Here lies harmony, here lies human scale. Le Corbusier, 1936
Say ‘Greek island’, and most people picture one of the Cyclades (the ‘circling’ islands, surrounding sacred Délos): barren rocks rising from the bluest of seas, where crags spill over with villages of asymmetrical white houses, with a pocket-sized church squeezed in at every corner. Few places are so irresistibly stark and clear, so visually pure and honest, so sharply defined in light and shadow. The Cyclades are relatively small and numerous, and as you sail or look out to sea you can always see several floating on the horizon, beckoning, framing a sunset or a rosy-fingered dawn.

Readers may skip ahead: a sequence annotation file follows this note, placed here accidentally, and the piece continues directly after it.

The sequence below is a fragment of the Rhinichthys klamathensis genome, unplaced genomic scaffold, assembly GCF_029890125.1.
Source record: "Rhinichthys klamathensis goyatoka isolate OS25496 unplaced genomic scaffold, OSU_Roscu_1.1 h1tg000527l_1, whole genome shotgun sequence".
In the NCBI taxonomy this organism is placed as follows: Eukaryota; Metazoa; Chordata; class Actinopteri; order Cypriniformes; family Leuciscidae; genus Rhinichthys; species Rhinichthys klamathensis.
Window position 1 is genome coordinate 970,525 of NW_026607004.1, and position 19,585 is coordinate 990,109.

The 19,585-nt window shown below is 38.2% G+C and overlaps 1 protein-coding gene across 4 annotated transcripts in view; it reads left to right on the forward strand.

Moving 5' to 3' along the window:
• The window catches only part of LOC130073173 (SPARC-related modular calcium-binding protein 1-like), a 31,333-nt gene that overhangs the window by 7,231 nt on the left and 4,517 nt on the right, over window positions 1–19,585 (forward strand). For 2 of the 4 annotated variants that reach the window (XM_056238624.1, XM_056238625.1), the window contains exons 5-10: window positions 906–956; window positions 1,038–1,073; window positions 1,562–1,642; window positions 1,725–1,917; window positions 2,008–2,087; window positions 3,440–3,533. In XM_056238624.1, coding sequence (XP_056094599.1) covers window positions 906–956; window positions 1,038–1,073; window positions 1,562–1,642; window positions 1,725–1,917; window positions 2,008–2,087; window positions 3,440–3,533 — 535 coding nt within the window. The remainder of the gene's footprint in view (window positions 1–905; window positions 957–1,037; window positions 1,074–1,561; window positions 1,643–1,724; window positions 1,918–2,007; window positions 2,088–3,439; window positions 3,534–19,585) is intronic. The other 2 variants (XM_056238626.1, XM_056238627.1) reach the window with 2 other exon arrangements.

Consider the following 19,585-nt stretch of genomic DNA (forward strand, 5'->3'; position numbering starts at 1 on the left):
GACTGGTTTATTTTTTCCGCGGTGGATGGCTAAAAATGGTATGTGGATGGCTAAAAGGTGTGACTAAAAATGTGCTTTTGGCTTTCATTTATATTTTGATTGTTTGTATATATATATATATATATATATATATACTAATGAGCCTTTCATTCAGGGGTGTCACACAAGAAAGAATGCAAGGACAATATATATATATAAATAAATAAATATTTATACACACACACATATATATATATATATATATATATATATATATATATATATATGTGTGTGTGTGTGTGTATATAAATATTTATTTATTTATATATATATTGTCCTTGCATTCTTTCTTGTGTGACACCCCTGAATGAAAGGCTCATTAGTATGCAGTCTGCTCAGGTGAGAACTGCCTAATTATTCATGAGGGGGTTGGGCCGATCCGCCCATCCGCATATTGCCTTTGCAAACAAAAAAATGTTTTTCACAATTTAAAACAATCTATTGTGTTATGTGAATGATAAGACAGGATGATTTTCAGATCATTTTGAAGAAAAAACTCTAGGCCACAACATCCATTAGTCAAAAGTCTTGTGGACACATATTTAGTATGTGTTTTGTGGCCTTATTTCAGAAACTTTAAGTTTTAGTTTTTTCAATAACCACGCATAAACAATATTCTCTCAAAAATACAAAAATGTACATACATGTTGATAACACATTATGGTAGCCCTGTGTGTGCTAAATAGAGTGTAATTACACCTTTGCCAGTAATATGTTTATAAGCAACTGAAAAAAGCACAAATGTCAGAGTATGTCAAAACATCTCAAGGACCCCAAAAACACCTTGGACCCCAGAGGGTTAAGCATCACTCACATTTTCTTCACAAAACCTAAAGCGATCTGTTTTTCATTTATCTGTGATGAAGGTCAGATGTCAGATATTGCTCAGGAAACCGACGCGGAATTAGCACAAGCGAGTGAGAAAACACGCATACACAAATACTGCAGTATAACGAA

The light in the Cyclades is so pure because the Aegean is a fairly arid place, knocked about by winds. In winter, when many islanders take refuge in Athens, the islands are plagued by the northerly voreas that turns ship schedules into fiction. After March the sirocco warms islands still green from winter rains. From July to September, when many of the Cyclades look parched, the meltémi from the Russian steppes huffs and puffs, providing natural air-conditioning.
Images by Cedric B, GNU Commons License, Dan Diffendale, Evangelos Mpikakis on Unsplash, Marsyas, Creative Commons License, original image by Martin Dürrschnabel, sailko, Tilemahos Efthimiadis, Unknown authorUnknown author , Zde